Posted by: Douglas Macmillan on July 20, 2009
Digital downloads doomed brick-and-mortar music retailers like Tower Records and Virgin MegaStore. Now, booksellers are trying to stave off a similar fate by getting in the budding business of e-books.
On Monday, Barnes & Noble launched an online bookstore and a new e-book reading application for PCs and mobile devices. The company’s eBookstore is launching with a collection of hundreds of thousands of bestsellers and classics comparable to Amazon’s offering on the Kindle, many marked with the price tag Amazon charges for its new e-books, $9.99.
But rather than edge in on Amazon’s turf, analysts expect Barnes & Noble to generate wider interest in the e-book format among mainstream consumers. “If anything it helps build demand for e-book reading more generally,” says Forrester analyst Sarah Rottman Epps. According to the Association of American Publishers, sales of e-books grew to $113 million in 2008, up 69% from the previous year.
But unlike vibrant technology players Amazon and Google — the search giant announced a foray into e-book sales last month— Barnes & Noble is looking for a lifeline in a quickly sinking industry. The number of physical stores operated by the company, along with those of Borders and Books-a-Million, shrank by 19% between 2002 and 2008. Barnes & Noble’s stock is worth less than half what it was in March 2006, before a recession stifled the book-buying public.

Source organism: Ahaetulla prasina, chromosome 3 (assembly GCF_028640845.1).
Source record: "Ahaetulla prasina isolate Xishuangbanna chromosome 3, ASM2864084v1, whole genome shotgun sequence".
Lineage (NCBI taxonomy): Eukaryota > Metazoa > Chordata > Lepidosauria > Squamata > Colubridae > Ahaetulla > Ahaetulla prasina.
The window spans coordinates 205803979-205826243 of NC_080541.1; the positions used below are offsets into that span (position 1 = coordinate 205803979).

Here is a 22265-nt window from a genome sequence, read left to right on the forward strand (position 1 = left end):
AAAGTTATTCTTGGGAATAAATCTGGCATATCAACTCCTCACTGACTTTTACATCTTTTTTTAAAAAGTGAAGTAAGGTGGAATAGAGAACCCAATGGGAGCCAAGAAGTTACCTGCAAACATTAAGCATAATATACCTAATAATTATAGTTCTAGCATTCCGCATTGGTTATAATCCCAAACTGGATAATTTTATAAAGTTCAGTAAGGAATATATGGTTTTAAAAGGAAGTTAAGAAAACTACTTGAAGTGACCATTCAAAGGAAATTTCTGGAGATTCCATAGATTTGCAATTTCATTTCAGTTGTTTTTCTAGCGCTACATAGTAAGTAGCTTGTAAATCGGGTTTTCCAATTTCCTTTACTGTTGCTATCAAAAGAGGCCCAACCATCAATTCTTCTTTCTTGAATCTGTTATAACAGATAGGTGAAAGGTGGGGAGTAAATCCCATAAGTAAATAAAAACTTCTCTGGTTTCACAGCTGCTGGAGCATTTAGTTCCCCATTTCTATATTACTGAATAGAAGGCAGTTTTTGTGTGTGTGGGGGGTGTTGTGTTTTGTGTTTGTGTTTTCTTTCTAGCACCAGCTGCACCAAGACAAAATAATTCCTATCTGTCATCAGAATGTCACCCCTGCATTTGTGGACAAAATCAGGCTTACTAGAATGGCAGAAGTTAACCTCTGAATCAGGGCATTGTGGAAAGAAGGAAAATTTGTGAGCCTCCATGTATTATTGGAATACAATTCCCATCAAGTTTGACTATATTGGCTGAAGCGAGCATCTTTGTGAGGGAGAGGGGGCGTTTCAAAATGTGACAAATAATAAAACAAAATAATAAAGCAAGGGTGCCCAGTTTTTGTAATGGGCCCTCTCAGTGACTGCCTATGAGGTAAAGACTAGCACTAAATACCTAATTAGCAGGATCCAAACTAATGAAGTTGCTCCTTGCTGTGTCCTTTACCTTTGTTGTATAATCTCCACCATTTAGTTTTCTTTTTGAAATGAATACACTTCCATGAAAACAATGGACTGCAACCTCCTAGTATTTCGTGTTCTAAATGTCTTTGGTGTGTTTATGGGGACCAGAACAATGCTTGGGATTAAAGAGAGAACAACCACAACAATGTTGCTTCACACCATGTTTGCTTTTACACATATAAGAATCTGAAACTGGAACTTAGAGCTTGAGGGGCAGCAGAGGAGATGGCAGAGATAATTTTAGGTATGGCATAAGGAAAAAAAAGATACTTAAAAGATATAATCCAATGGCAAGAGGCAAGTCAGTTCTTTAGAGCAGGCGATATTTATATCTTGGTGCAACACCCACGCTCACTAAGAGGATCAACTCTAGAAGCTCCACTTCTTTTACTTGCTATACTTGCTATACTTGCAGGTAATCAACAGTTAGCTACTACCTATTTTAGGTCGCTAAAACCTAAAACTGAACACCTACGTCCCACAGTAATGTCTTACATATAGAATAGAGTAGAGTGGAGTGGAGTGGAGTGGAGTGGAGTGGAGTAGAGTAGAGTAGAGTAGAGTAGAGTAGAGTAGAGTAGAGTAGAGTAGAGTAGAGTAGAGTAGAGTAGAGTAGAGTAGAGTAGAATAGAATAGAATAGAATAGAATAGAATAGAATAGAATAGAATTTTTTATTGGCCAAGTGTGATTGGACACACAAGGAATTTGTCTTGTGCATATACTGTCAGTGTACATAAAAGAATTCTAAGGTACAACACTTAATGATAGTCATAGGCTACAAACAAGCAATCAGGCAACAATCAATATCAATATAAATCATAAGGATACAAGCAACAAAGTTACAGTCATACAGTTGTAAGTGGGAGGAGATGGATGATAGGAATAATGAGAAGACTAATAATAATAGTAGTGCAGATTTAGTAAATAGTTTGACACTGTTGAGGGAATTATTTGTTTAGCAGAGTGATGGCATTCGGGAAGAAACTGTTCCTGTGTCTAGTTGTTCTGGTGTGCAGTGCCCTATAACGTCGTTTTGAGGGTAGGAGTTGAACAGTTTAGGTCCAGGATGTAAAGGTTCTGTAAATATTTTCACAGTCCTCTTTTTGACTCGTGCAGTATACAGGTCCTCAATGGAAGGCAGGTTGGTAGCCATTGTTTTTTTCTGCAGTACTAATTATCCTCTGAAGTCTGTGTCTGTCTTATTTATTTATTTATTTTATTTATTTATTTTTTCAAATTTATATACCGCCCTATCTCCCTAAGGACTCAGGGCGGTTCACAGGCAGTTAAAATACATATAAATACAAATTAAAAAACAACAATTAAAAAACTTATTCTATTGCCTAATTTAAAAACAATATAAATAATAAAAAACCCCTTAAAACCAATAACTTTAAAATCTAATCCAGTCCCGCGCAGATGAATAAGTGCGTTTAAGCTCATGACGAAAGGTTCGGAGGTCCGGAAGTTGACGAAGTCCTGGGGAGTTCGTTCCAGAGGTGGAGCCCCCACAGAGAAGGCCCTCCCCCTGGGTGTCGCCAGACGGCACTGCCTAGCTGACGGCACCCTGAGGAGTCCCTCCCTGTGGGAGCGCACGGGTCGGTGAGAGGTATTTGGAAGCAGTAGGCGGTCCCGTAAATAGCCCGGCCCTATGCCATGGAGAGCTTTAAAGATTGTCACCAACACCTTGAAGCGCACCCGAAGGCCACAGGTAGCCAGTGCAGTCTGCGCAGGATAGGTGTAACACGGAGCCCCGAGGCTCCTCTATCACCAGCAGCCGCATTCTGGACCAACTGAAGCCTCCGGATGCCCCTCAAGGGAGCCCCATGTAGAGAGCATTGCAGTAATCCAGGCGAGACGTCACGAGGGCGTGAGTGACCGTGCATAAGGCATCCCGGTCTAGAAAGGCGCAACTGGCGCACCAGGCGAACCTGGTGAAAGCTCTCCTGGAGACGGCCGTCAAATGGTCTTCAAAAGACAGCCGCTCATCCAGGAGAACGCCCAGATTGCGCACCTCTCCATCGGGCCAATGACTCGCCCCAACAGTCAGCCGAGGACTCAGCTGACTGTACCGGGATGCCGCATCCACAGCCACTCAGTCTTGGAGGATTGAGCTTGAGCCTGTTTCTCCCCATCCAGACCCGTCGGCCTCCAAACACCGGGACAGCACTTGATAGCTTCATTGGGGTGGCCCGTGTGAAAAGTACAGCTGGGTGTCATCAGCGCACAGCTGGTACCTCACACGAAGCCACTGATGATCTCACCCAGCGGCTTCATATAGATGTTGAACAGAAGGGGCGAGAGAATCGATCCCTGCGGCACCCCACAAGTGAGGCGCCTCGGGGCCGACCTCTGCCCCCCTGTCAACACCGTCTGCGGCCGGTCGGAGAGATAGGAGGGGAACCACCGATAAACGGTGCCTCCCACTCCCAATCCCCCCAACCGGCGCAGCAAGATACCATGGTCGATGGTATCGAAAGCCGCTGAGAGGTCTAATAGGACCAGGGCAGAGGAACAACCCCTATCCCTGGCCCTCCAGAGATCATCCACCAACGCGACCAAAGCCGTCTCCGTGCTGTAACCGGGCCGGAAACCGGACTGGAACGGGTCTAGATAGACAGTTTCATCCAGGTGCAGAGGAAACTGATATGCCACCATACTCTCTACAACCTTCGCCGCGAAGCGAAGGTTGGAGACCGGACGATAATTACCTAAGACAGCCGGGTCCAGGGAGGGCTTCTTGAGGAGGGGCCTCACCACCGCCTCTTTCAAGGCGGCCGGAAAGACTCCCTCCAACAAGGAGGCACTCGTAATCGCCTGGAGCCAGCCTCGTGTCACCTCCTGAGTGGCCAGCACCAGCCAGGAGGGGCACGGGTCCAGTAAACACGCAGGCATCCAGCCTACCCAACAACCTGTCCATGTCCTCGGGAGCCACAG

“E-books are not enough to save any publisher or retailer,” says Michael Norris, analyst with media researcher Simba Information. Even though it costs virtually nothing to sell digital copies of books, the small number of shoppers to online bookstores won’t make up for the huge losses associated with brick-and-mortar stores for a long time to come, he adds.
The company did put into play a big X factor Monday, when it also announced a deal to be the exclusive online bookstore for Plastic Logic's e-book reading device, due in early 2010. Previewed at the recent D:All Things Digital conference, the superthin, touch screen operated Plastic Logic reader "has the potential to blow the Kindle out of the water," says Norris. "It’s Barnes & Noble's way of hedging their bets and being able to attach their name to a cool electronic device."
But the device could also be a liability. Doubts have been raised about Plastic Logic's ability to deliver a product competitive to the Kindle in its set time frame. "It’s going to look bad for Barnes & Noble that device doesn’t make it to market," says Forrester's Epps.
Even so, the company's electronic bookstore is somewhat platform-agnostic: its books can already be purchased and read on iPhone and iPod Touch devices, Blackberries, and on Mac and Windows computers.